There is a classic saying that warns about having “too many cooks in the kitchen.” The danger of combining too many hot-headed, do-it-my-way-or-no-way, food obsessed people in an overheated, confined space is an increases risk a big flare up. The likelihood of it being the food or the people is equal.
Yet, when you manage to bring people together who have a real passion for flavors and cooking, the results can also be amazing. This was my experience during a weekend cooking with one of the suitemates.
After living together for more than a month, one of my suitemates and I began bonding over our shared love of cooking. Both broke, over-worked college students, each of us views cooking as an emotional outlet, a medium for creative expression and satisfaction. In the midst of exchanging recipes and lamenting over the half-eaten box of cupcakes sitting on the dining table, we came up with the idea to spend Saturday evening preparing a meal for a simple dinner party.
Our initial plans for the evening were to invite a bunch of our friends and neighbors over for multi-dish meal. Deciding on the date Thursday night, we spent the next two days lingering over possible menu ideas. For my roommate, a southern girl at heart, her dishes of choice were easy: macaroni and cheese and shrimp and grits. What could I whip out of my repertoire that would accompany these two carbohydrate and cheese heavy dishes?
Initially I had every intention of preparing a risotto with fresh summer produce, but that went out the window when I heard about the macaroni and cheese. Considering the southern theme that our dinner seemed to be heading, I began thinking about what I could make that would complement, but not compete, with these dishes. Noticing the absence of a dessert on our menu, it became clear what I should make: the southern classic peach cobbler.
With a menu finally in place, the time came for shopping. Taking a page from Paula Deen’s playbook, we stocked our carts with the necessary ingredients: peaches, flour, shrimp, cheddar cheese, Monterrey jack cheese, Velveeta and, of course, butter. In the 100 plus degree heat, we trudged from the market to our apartment and set to work.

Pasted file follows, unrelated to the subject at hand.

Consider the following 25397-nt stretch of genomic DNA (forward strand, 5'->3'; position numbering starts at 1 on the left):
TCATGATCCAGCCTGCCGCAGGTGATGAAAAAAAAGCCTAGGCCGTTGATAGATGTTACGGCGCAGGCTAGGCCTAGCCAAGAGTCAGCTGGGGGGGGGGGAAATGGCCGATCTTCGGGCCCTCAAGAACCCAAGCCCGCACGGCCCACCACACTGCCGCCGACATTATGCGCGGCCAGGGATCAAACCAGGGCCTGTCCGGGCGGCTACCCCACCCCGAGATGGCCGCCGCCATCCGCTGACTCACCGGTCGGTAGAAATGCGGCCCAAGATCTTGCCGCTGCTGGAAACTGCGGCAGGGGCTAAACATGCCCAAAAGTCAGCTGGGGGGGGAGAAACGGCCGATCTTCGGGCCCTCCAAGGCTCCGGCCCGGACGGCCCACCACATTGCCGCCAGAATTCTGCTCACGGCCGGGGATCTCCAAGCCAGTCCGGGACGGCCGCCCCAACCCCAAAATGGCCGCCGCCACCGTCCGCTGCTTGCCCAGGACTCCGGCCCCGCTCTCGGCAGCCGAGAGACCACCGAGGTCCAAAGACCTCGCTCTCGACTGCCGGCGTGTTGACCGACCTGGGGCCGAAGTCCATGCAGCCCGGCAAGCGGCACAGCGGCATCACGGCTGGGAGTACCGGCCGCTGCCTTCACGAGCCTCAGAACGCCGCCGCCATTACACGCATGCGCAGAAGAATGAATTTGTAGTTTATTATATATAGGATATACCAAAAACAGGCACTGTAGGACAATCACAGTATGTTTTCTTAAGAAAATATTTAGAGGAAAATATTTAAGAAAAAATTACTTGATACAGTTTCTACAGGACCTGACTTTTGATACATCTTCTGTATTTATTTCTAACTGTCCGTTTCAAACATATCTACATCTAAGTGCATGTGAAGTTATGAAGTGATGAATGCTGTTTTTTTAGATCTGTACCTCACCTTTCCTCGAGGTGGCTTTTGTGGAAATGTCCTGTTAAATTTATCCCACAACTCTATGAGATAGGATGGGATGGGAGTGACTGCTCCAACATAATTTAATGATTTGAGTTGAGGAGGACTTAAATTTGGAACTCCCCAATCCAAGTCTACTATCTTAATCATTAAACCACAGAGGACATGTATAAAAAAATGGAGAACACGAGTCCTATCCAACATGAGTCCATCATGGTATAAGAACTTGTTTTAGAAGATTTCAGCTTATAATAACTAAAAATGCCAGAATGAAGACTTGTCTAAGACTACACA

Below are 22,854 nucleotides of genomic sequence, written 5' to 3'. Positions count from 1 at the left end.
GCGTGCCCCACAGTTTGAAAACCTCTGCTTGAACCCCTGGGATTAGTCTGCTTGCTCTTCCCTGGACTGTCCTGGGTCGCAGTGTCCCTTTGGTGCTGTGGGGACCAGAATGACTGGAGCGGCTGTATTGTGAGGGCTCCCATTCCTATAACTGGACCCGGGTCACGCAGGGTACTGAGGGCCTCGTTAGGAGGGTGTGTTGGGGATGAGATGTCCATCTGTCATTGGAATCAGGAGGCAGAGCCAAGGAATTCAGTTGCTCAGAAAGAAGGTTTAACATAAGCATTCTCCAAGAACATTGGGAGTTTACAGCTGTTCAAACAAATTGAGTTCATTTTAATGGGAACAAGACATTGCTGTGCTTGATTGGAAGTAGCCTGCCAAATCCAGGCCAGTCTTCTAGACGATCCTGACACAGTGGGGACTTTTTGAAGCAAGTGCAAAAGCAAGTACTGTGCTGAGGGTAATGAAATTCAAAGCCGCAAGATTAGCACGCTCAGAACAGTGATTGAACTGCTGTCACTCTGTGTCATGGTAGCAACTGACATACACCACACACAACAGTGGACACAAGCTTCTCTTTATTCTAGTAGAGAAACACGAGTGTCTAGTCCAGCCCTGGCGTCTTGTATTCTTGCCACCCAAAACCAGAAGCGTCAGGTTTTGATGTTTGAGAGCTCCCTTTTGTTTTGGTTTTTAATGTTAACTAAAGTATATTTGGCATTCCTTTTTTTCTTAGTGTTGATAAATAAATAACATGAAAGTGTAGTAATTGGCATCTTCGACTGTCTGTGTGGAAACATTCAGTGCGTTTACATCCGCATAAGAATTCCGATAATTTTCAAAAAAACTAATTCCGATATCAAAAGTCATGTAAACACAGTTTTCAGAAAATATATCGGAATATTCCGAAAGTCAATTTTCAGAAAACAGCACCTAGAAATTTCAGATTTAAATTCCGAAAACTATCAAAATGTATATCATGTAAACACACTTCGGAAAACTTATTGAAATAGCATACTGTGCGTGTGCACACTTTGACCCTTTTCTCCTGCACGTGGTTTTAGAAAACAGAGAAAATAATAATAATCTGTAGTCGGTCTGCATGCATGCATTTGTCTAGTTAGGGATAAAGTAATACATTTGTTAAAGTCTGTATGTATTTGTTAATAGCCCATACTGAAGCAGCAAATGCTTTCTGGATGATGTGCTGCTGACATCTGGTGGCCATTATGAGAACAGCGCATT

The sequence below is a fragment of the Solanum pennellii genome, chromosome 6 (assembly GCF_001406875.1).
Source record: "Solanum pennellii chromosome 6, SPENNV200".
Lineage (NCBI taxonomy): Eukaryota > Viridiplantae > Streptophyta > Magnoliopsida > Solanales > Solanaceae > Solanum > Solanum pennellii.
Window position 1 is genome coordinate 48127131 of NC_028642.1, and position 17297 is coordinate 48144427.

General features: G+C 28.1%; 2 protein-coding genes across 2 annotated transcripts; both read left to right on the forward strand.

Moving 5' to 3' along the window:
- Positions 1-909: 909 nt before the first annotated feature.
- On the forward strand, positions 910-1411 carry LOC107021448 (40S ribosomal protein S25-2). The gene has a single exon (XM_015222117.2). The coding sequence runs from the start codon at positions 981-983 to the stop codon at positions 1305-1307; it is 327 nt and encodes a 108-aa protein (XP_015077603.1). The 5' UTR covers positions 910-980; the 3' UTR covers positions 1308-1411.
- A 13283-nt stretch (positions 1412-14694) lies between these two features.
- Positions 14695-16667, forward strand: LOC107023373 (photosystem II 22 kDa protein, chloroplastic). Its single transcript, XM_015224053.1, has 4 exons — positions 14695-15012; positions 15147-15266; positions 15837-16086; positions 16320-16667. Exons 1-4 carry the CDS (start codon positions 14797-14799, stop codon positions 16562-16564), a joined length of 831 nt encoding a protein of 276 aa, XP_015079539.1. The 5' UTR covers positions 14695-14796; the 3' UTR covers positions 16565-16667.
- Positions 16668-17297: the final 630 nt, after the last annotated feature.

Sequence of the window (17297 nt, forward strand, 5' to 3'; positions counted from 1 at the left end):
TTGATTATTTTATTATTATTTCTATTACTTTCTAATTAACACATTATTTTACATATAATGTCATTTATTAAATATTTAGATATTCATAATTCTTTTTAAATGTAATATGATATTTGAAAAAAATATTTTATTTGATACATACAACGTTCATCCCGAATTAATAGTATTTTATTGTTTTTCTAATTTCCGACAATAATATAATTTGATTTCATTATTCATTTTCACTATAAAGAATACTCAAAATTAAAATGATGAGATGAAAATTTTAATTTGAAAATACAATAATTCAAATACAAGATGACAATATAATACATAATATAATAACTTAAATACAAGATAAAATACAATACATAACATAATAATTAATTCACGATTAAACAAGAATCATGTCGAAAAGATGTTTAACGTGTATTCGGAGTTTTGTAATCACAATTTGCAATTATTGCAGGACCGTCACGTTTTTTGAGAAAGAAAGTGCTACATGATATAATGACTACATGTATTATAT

Despite the warnings about too many cooks in kitchen, my suitemate and I had no problems. Although there was a moment when we realized we did not have baking powder and what we thought was cheap butter was really a box of cheap vegetable oil spread, we responded with a quick trip to the deli/grocer next door to the apartment. As I prepped my peaches and cobbler dough, my suitemate boiled the pasta water and started gathering ingredients for her macaroni and grits.
After nearly two hours of cooking, nearly three sticks of butter and almost three pounds of cheese, our meal was complete. Yet despite the massive amount of food prepared, only the two of us sat down to eat it; apparently, those we invited had forgotten about our Saturday night invitation. Still our moods were high and our stomachs were hungry, so came the time to enjoy.
It is amazing how a meal requiring two-plus hours of effort can be over in mere minutes. With a darkened sky in the background, the two of us piled our plates with spoonfuls of gooey macaroni and cheese and shrimp and grits. The shrimp, sautéed in butter and garlic, were delectable, and the Southern grits reminded me of the bowls of polenta I ate in Italy.
The only word I can use to describe the macaroni and cheese, or should I say cheese with macaroni, is rich. Each time I took a forkful, I heard this “squish” noise, a subtle reminder about how much cheese, processed and unprocessed, made its way into the dish. While it is definitely not an every day, or even an every week, type of dish, it is one definitely worth the indulgence.
I worried that my first attempt at the cobbler would result in failure. Perhaps I underestimated myself because it came out wonderfully; no overflows or flare-ups in the oven, nothing blackened to a crisp. Left to cool while the macaroni cooked in the oven, the cobbler was still slightly warm when we dug our spoons in for a bite. The only thing that could have made the meal better would have been a plop of vanilla ice cream melting into the warm cobbler (though my arteries might have appreciated its absence).
By the end of the meal we had very full stomachs and way too much food leftover. But as Paula Deen says, “Bein’ rich is having leftovers. Good leftovers make yo’ tongue fly outta yo’ mouth and smack yo’ brains out.” I could not have said it better myself.